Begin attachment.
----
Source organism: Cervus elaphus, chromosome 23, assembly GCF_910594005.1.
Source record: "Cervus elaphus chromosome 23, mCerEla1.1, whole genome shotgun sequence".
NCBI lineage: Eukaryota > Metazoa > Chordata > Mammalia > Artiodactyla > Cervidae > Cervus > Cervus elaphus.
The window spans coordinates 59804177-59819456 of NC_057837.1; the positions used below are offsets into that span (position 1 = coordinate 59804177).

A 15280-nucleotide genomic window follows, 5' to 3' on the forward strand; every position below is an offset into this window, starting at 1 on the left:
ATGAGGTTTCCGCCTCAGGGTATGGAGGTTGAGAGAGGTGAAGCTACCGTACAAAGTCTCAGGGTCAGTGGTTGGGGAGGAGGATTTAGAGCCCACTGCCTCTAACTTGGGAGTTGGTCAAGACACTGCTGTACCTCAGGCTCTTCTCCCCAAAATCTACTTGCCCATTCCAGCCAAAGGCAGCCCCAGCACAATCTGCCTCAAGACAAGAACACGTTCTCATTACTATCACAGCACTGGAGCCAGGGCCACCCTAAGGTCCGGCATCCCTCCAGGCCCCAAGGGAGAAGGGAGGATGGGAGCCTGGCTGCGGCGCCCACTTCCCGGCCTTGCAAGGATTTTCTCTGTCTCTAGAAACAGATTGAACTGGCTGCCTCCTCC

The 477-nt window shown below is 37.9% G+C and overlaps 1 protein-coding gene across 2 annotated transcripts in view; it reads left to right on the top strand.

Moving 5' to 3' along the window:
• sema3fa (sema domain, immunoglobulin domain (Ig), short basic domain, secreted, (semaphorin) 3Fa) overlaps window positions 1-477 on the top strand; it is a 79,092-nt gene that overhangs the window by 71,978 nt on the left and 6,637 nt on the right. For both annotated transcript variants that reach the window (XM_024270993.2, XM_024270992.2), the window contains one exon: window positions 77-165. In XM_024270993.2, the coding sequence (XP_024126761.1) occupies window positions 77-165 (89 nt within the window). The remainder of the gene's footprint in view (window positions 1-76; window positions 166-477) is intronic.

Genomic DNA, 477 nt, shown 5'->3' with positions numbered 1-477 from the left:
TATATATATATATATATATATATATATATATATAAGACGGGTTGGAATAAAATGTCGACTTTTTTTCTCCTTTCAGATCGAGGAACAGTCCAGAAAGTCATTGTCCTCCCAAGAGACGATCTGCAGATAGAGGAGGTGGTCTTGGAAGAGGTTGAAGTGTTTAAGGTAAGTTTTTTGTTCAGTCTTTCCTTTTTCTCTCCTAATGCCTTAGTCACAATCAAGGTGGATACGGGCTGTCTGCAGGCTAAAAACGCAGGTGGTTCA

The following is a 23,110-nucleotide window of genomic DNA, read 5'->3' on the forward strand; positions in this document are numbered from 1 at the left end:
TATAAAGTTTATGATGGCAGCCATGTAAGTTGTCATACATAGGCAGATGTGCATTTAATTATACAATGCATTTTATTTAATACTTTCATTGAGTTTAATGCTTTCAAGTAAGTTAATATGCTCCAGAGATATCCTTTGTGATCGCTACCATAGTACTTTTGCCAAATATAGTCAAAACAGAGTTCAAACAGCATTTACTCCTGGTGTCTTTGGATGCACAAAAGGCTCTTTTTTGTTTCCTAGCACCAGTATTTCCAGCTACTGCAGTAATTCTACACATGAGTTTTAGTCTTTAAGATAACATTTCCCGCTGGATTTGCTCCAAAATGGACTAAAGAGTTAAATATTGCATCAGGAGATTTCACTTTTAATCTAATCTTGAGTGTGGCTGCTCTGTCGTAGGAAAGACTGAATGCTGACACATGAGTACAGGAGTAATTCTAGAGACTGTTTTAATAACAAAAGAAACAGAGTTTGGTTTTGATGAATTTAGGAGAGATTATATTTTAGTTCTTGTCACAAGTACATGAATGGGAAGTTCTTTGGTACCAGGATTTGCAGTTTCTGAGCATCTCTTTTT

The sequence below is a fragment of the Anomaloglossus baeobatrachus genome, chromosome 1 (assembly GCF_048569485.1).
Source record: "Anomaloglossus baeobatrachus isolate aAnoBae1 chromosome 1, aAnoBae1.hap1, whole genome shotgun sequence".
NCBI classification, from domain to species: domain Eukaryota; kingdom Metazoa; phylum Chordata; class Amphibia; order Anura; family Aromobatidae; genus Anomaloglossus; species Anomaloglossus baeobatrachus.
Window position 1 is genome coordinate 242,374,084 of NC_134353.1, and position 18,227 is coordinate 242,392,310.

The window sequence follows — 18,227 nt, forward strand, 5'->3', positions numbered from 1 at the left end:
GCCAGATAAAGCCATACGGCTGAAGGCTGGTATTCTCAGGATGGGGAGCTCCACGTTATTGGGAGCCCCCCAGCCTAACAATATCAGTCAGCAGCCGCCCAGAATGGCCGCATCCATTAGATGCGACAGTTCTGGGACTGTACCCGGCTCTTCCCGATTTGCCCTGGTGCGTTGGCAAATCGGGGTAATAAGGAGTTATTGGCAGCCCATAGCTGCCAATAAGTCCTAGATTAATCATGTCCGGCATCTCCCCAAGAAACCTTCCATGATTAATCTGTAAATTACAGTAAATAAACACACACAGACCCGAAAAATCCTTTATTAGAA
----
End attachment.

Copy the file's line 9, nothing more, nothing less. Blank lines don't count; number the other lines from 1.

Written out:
• sema3fa (sema domain, immunoglobulin domain (Ig), short basic domain, secreted, (semaphorin) 3Fa) overlaps window positions 1-477 on the top strand; it is a 79,092-nt gene that overhangs the window by 71,978 nt on the left and 6,637 nt on the right. For both annotated transcript variants that reach the window (XM_024270993.2, XM_024270992.2), the window contains one exon: window positions 77-165. In XM_024270993.2, the coding sequence (XP_024126761.1) occupies window positions 77-165 (89 nt within the window). The remainder of the gene's footprint in view (window positions 1-76; window positions 166-477) is intronic.